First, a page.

https://pixels.com/featured/bull-moose-crossing-river-jack-bell.html?product=wood-print

The following, correspondingly, show the semi cross-walk of T. oryx.

https://www.kimballstock.com/popuppreview.asp?db=a&image=AFW+36+MH0004+01&itemw=4&itemf=0001&itemstep=1&itemx=1
https://www.istockphoto.com/photo/young-eland-walking-on-the-skyline-gm670061476-122489693
https://www.alamy.com/common-or-southern-eland-taurotragus-oryx-de-hoop-nature-reserve-western-cape-south-africa-image555774369.html?imageid=B8DBE331-4F0A-4C2E-9AA5-68B247944D26&p=824482&pn=1&searchId=bebe53939638886546a1f3e44729a7e9&searchtype=0

The following (https://www.wanyamasafaris.com/kruger-giants/) nicely shows that, when T. oryx walks briskly, the left fore hoof touches the ground at the same instant that the right hind hoof loses touch with the ground. This is the normal configuration in walking in Syncerus caffer, as well as equids.

The following (https://www.inaturalist.org/observations/70876892) is intriguing in showing a full cross-walk in A. alces, in forward motion. I surmise that this extreme gait was resorted to during a brief crossing of unstable stony ground.

Walking gaits of other ungulates, for comparison:

The following, of Alcelaphus caama, shows the difference between the semi cross-walk of tragelaphins (including T. oryx) and the semi amble of alcelaphins (including hartebeests). The hind hoof is lifted only once the fore hoof has touched the ground.

https://www.istockphoto.com/photo/wild-red-hartebeest-during-the-summer-in-beautiful-pilanesberg-national-park-south-gm1358864733-432370852?phrase=hartebeest

The following shows that Camelus dromedarius, although similar to A. alces in the proportional length of the legs, is similar in walking gait to alcelaphins, and different from A. alces.

https://www.gettyimages.com.au/detail/photo/side-view-of-camel-walking-royalty-free-image/1146381538

https://www.inaturalist.org/observations/182080028 and https://www.inaturalist.org/observations/179933097 and https://www.inaturalist.org/observations/145035064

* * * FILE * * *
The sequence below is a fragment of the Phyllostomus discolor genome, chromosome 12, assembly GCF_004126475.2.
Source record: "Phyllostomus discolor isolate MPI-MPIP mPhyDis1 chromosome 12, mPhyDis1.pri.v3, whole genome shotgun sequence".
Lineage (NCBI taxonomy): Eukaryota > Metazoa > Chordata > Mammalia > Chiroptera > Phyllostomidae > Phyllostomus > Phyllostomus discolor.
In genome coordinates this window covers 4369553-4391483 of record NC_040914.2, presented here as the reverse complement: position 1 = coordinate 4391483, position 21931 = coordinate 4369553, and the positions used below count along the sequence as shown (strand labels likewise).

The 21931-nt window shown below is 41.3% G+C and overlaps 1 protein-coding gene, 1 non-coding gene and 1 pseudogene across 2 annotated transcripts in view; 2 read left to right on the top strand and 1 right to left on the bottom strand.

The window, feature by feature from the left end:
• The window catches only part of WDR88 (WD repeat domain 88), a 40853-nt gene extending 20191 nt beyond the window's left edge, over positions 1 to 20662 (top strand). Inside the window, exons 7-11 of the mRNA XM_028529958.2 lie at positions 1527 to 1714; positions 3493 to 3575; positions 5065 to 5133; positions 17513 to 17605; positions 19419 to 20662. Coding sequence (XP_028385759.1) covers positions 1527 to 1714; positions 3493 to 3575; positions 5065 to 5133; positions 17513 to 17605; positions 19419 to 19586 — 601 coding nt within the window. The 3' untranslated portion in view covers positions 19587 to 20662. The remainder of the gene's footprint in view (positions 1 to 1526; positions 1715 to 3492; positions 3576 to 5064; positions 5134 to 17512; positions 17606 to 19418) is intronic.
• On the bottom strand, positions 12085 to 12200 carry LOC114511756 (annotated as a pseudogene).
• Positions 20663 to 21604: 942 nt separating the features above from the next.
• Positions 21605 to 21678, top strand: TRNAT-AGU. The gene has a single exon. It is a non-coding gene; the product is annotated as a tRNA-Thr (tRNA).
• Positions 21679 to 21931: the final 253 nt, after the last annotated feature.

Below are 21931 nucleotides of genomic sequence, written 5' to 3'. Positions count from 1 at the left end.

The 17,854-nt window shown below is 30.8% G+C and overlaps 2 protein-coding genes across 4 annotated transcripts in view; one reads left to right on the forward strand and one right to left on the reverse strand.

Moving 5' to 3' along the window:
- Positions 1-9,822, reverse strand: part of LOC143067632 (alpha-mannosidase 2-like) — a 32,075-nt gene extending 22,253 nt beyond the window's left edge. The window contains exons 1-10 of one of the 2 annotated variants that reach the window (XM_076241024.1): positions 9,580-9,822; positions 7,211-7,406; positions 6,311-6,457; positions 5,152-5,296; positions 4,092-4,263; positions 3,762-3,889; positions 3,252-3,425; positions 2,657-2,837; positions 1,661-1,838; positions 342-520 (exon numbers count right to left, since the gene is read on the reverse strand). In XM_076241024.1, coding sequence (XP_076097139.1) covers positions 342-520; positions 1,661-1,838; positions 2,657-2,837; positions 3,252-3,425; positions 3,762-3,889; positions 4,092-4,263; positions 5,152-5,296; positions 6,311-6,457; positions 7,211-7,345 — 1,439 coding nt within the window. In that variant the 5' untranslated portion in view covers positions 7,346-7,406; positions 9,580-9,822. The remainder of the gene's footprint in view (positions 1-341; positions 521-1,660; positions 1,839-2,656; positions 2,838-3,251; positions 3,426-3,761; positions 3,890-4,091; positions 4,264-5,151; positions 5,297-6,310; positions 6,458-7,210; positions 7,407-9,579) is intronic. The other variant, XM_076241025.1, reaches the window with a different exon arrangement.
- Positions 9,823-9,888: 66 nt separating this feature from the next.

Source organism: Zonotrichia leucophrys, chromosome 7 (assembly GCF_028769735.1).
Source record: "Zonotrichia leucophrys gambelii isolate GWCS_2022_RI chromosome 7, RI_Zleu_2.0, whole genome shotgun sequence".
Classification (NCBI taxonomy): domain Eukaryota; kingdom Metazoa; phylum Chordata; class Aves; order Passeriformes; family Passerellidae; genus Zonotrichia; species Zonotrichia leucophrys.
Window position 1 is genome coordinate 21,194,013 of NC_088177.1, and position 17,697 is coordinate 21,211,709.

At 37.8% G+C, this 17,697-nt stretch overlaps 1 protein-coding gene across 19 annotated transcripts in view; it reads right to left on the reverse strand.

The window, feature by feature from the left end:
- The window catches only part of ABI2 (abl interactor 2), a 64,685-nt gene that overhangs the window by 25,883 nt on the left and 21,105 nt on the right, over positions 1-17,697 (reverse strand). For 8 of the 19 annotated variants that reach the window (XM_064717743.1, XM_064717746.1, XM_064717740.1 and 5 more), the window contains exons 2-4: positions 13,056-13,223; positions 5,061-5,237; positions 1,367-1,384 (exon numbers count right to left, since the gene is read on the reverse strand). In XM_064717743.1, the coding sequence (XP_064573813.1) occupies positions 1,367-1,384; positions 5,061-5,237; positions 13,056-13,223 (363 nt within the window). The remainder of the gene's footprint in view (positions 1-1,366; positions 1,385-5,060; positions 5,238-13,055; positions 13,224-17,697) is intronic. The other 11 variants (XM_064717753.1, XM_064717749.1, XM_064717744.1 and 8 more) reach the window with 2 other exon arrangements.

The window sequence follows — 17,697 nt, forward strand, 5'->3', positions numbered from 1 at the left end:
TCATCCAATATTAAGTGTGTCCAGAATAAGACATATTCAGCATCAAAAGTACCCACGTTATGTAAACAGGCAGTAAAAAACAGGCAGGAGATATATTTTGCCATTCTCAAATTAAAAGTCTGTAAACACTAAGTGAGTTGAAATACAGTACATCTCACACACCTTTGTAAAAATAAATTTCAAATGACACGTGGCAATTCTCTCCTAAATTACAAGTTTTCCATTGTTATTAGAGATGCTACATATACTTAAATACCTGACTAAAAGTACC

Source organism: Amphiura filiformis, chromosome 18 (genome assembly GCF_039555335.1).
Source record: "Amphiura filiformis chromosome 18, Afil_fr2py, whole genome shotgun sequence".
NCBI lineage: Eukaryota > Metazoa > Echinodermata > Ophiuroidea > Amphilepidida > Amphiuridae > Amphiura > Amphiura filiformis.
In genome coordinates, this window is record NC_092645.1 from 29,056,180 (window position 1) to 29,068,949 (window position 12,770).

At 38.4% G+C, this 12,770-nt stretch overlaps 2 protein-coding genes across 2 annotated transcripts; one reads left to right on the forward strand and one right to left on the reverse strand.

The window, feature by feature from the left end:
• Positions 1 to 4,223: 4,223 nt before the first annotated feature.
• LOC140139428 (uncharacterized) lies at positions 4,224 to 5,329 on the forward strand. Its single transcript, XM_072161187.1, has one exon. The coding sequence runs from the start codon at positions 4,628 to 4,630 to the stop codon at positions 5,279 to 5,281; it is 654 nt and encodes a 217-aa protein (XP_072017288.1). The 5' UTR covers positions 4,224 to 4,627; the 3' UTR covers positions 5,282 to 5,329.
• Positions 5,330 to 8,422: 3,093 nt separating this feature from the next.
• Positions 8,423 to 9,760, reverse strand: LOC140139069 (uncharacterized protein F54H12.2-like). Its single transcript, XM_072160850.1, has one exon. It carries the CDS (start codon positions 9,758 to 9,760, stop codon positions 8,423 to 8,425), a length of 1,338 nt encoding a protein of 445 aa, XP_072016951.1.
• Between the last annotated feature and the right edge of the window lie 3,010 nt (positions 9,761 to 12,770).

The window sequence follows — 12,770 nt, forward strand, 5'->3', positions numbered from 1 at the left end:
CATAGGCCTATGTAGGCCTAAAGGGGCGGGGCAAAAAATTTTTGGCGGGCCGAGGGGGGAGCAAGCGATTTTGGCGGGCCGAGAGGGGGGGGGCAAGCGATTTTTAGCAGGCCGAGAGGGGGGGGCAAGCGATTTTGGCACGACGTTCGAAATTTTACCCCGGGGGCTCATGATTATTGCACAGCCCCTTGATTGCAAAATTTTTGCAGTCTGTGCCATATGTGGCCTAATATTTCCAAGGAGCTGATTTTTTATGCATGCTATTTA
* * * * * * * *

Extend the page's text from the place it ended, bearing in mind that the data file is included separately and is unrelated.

TROTTING

Both species trot, as their preferred gait in running (https://www.youtube.com/watch?v=yxTsf51vqmE and https://www.inaturalist.org/observations/10849500 and https://www.youtube.com/watch?v=e-PA5qsOjBg and https://www.inaturalist.org/observations/25872372 and https://commons.wikimedia.org/wiki/File:Muybridge,Eadweard-Trottender_Eland%28Zeno_Fotografie%29.jpg and https://www.1stdibs.com/art/photography/black-white-photography/eadweard-muybridge-animal-locomotion-plate-696-eland-walking-1887-eadweard-muybridge/id-a_5936652/ and https://www.bridgemanimages.com/en/muybridge/eadweard-muybridge-the-trot-b-w-photo/black-and-white-photograph/asset/6015695 and https://www.flickr.com/photos/wikimediacommons/15998245714/).

Alces alces can trot with a high-stepping style, allowing it

Because its legs are so long, its speed while trotting corresponds to the cantering gait of other ruminants of similar body mass.

For its part, T. oryx is remarkable in that it trots even when in immediate danger from predators (https://www.youtube.com/watch?v=OWcItn5k7KI and https://www.youtube.com/watch?v=wSMoF7fDRYQ andhttps://www.youtube.com/watch?v=wSMoF7fDRYQ and https://thegreatestmaasaimara.com/?competition_data=cheetah-hunting-eland).

CANTERING

Please see https://www.youtube.com/watch?v=AoLg6aDqwUI

I have yet to see evidence that either A. alces and T. oryx ever canter.

GALLOPING

Please see https://www.youtube.com/watch?v=RV9P0w8vZi8 and

Both species are capable of galloping for limited distances.

Alces alces:
!https://www.youtube.com/watch?app=desktop&v=XlcypwnGcjQ
https://www.facebook.com/fox13seattle/videos/snowboarders-film-moose-running-alongside-them-down-mountain/10156033272534199/?locale=ms_MY
https://www.alamy.com/stock-photo-galloping-moose-on-the-run-39492457.html?imageid=5350CBC7-C4B1-4B9A-9B64-6D290EE4B904&p=34828&pn=1&searchId=9980e653e8ba1e2c918d82ab21cc4bd3&searchtype=0
https://www.alamy.com/stock-photo-galloping-moose-on-the-run-39492473.html?imageid=33DB1C68-DD8A-4C00-AD3B-DC32CDCC8420&p=34828&pn=1&searchId=9980e653e8ba1e2c918d82ab21cc4bd3&searchtype=0
https://www.alamy.com/eurasian-elk-alces-alces-alces-galloping-jaemtland-or-jamtland-sweden-image61916611.html?imageid=3BC9868E-A8B6-4863-99A7-6C3CC44A4B4A&p=75026&pn=1&searchId=9980e653e8ba1e2c918d82ab21cc4bd3&searchtype=0

Taurotragus oryx:
https://www.alamy.com/stock-photo-cape-eland-running-through-the-golden-grasses-of-the-open-serengeti-23833726.html?imageid=ED4E0569-531B-4524-BA79-6BD1B4DFE2A1&p=17446&pn=1&searchId=010f32aaa73c04f1f11960177dc59d66&searchtype=0
https://www.alamy.com/stock-photo-cape-eland-running-through-the-golden-grasses-of-the-open-serengeti-23832589.html?imageid=17B542F1-E9D2-4E86-826E-EF7E8C5BB3F9&p=17446&pn=1&searchId=010f32aaa73c04f1f11960177dc59d66&searchtype=0
https://www.alamy.com/eland-running-taurotragus-oryx-masai-mara-kenya-image181597557.html?imageid=B8F85DBD-7D48-4E42-9140-A35A91064D77&p=738418&pn=1&searchId=010f32aaa73c04f1f11960177dc59d66&searchtype=0
https://www.alamy.com/eland-taurotragus-oryx-masai-mara-kenya-image181635085.html?imageid=BA59C0DA-E616-4513-896B-D62F229A744A&p=738418&pn=1&searchId=010f32aaa73c04f1f11960177dc59d66&searchtype=0
https://www.alamy.com/stock-photo-eland-taurotragus-oryx-pair-running-through-spring-flowers-west-coast-125584310.html?imageid=86EB619E-ADDE-42BF-A3F5-11AD3FF7BAD5&p=361664&pn=1&searchId=010f32aaa73c04f1f11960177dc59d66&searchtype=0